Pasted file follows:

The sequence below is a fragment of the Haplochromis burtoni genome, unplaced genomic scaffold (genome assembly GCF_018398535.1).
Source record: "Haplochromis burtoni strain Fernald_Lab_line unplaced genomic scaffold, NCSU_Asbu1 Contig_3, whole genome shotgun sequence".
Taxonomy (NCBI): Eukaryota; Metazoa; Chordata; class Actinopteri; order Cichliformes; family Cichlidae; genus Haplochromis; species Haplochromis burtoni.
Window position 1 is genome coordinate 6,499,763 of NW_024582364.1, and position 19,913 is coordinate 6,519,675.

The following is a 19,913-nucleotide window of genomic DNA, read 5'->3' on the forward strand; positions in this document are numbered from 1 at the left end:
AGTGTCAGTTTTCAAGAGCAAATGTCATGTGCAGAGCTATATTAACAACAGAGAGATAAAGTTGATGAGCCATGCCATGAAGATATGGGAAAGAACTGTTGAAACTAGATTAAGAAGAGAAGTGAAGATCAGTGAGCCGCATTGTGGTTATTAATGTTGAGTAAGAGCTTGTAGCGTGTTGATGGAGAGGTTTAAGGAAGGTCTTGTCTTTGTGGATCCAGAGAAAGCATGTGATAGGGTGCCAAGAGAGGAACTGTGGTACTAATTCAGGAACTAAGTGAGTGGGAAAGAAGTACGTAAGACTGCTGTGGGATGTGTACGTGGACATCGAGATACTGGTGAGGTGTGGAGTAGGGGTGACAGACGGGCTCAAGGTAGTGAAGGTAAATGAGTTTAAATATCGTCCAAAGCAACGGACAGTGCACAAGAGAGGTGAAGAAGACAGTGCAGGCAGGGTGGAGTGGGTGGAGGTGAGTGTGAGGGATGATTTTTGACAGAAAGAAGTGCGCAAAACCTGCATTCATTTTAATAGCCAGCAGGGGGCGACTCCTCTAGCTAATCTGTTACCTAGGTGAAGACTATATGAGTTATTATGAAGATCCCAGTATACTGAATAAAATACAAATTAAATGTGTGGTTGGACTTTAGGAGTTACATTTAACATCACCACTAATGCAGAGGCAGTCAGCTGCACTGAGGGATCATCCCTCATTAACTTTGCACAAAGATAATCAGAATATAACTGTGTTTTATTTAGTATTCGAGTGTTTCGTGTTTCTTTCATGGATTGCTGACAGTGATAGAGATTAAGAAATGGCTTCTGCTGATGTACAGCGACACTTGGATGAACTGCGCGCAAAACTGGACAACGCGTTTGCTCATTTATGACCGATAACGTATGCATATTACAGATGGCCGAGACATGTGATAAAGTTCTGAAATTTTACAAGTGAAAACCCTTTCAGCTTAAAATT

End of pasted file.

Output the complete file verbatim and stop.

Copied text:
The sequence below is a fragment of the Haplochromis burtoni genome, unplaced genomic scaffold (genome assembly GCF_018398535.1).
Source record: "Haplochromis burtoni strain Fernald_Lab_line unplaced genomic scaffold, NCSU_Asbu1 Contig_3, whole genome shotgun sequence".
Taxonomy (NCBI): Eukaryota; Metazoa; Chordata; class Actinopteri; order Cichliformes; family Cichlidae; genus Haplochromis; species Haplochromis burtoni.
Window position 1 is genome coordinate 6,499,763 of NW_024582364.1, and position 19,913 is coordinate 6,519,675.

The following is a 19,913-nucleotide window of genomic DNA, read 5'->3' on the forward strand; positions in this document are numbered from 1 at the left end:
AGTGTCAGTTTTCAAGAGCAAATGTCATGTGCAGAGCTATATTAACAACAGAGAGATAAAGTTGATGAGCCATGCCATGAAGATATGGGAAAGAACTGTTGAAACTAGATTAAGAAGAGAAGTGAAGATCAGTGAGCCGCATTGTGGTTATTAATGTTGAGTAAGAGCTTGTAGCGTGTTGATGGAGAGGTTTAAGGAAGGTCTTGTCTTTGTGGATCCAGAGAAAGCATGTGATAGGGTGCCAAGAGAGGAACTGTGGTACTAATTCAGGAACTAAGTGAGTGGGAAAGAAGTACGTAAGACTGCTGTGGGATGTGTACGTGGACATCGAGATACTGGTGAGGTGTGGAGTAGGGGTGACAGACGGGCTCAAGGTAGTGAAGGTAAATGAGTTTAAATATCGTCCAAAGCAACGGACAGTGCACAAGAGAGGTGAAGAAGACAGTGCAGGCAGGGTGGAGTGGGTGGAGGTGAGTGTGAGGGATGATTTTTGACAGAAAGAAGTGCGCAAAACCTGCATTCATTTTAATAGCCAGCAGGGGGCGACTCCTCTAGCTAATCTGTTACCTAGGTGAAGACTATATGAGTTATTATGAAGATCCCAGTATACTGAATAAAATACAAATTAAATGTGTGGTTGGACTTTAGGAGTTACATTTAACATCACCACTAATGCAGAGGCAGTCAGCTGCACTGAGGGATCATCCCTCATTAACTTTGCACAAAGATAATCAGAATATAACTGTGTTTTATTTAGTATTCGAGTGTTTCGTGTTTCTTTCATGGATTGCTGACAGTGATAGAGATTAAGAAATGGCTTCTGCTGATGTACAGCGACACTTGGATGAACTGCGCGCAAAACTGGACAACGCGTTTGCTCATTTATGACCGATAACGTATGCATATTACAGATGGCCGAGACATGTGATAAAGTTCTGAAATTTTACAAGTGAAAACCCTTTCAGCTTAAAATT